“Keeping up with the Dow Joneses: Debt, Prison, Workfare,”
By Vijay Prashad.
South End Press, 2003,
Softcover, 214 pp., $17.00.
Over the years, Vijay Prashad, a professor at Trinity College in Hartford, Conn., has established himself as one of this nation’s leading writers and intellectuals.
His previous book, “Everybody was Kung Fu Fighting: Afro-Asian Connections and the Myth of Cultural Purity,” was a revelation, deeply researched and argued persuasively, bringing to life a multicultural history forgotten by all too many.
His latest book maintains his high standards as it adds crucial insight on a number of contemporary matters of pressing concern. He begins by explaining the ubiquitous Dow Jones stock index, a barometer of the health of Wall Street, and how playing in this “fixed” casino has led to the immiseration of so many. Certainly the latest revelations about mutual funds, which have vacuumed up the funds from millions, as they have looted “small fish” on behalf of “big fish,” confirms further Prashad’s insight.
Prashad also pays close attention to what he terms the “sweatshop economy,” i.e., “unskilled work, deskilled labor, low wages, poor working conditions, and an intensified supervision regime to extract the maximum labor for the minimum expenditure.” Wal-Mart, the retailer, is the symbol of this new economy. It has made the Walton family of Arkansas fabulously wealthy, as it has busted union drives, paid skimpy wages and benefited handsomely from cheap labor abroad.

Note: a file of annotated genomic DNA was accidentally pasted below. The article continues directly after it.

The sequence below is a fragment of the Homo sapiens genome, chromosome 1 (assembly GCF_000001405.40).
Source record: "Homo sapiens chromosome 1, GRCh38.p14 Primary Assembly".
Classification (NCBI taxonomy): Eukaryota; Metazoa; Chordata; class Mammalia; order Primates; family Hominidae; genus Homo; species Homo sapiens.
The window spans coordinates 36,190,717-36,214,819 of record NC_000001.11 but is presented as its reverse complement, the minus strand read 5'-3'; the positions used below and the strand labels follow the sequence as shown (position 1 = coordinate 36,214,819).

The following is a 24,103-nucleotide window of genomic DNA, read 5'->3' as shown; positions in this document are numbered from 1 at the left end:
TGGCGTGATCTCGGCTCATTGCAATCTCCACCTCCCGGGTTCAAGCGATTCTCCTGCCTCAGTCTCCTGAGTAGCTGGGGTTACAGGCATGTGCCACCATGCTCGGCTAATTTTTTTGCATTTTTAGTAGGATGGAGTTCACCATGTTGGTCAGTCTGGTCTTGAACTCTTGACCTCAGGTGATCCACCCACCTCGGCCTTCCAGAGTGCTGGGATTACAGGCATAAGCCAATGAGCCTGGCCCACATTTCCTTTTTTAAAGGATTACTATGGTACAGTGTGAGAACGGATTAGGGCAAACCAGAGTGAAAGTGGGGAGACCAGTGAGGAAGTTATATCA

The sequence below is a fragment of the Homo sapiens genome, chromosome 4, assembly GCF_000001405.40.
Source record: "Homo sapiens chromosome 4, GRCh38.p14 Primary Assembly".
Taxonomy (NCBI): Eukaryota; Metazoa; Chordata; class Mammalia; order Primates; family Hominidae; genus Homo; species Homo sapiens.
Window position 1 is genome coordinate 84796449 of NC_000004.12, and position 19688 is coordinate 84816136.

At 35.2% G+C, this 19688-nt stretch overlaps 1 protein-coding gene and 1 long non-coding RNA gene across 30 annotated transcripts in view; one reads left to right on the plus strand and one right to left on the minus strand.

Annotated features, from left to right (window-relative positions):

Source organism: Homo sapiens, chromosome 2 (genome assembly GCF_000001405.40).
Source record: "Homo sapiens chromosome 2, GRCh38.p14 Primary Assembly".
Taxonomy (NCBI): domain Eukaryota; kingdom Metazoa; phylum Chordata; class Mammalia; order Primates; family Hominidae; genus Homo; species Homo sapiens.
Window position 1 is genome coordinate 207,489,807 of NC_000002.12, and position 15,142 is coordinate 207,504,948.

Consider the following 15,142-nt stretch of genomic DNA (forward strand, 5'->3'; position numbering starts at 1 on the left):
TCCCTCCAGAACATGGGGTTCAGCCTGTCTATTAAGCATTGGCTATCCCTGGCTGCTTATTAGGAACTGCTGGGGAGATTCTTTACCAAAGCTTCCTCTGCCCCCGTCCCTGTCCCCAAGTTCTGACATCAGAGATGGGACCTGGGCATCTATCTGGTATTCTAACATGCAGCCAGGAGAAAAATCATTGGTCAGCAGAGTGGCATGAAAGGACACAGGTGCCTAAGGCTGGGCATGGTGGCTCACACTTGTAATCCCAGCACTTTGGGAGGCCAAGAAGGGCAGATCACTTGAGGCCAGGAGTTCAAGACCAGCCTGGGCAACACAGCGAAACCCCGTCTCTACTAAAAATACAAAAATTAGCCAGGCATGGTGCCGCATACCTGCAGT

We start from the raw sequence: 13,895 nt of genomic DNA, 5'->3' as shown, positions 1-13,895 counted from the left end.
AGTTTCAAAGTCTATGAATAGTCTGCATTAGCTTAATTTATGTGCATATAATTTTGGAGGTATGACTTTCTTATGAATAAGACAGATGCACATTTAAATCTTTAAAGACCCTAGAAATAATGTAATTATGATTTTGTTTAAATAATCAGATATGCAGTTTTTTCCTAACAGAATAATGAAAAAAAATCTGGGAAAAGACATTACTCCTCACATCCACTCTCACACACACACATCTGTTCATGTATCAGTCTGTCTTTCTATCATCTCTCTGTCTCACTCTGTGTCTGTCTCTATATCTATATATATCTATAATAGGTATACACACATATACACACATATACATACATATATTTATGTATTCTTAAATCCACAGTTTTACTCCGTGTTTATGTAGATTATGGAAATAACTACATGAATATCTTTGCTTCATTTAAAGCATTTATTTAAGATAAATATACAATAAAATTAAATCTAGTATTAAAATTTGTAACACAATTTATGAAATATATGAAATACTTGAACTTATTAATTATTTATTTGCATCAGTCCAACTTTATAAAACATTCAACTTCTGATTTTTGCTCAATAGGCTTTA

This assault on the working class has plunged all too many into deep pools of debt. This is particularly true of the “reserve army of labor” which “in the contemporary U.S. is maintained at high levels of readiness in the prisons (where incarcerated workers toil for private corporations, such as the Corrections Corporation of America) and in the low-end service sector (either in desperation, as part of the workfare packet or else as legal and illegal immigrants, unable to find better occupations).”
In short, in a brilliant tour-de-force Prashad “connects the dots,” linking “debt, prison and workfare.”
All of these sections are valuable, but readers are likely to find what the author says about prisons particularly enlightening. Right now there are prisoners who “do data entry for Chevron, make telephone reservations for TWA, raise hogs, shovel manure, make circuit boards, limousines, waterbeds, and lingerie for Victoria’s Secret.” The “list of companies that hire prison labor includes American Airlines, Boeing, Compaq, Dell, Eddie Bauer, Hewlett-Packard, Honeywell, IBM, J.C. Penney, McDonalds, Microsoft, Motorola, Nordstrom, Pierre Cardin, Revlon, Sony, Texas Instruments and Toys ‘R’ Us. The top dogs of the corporate world are well represented behind the walls of Uncle Sam’s pens.” This does not include juvenile detention centers, immigrant detention centers and other institutions that routinely deprive persons in this nation of liberty.
In other words, this book is a “must read.” It is valuable ammunition in the ongoing struggle to transform the nation by beating back the right wing and their corporate patrons.
The author can be reached at firstname.lastname@example.org.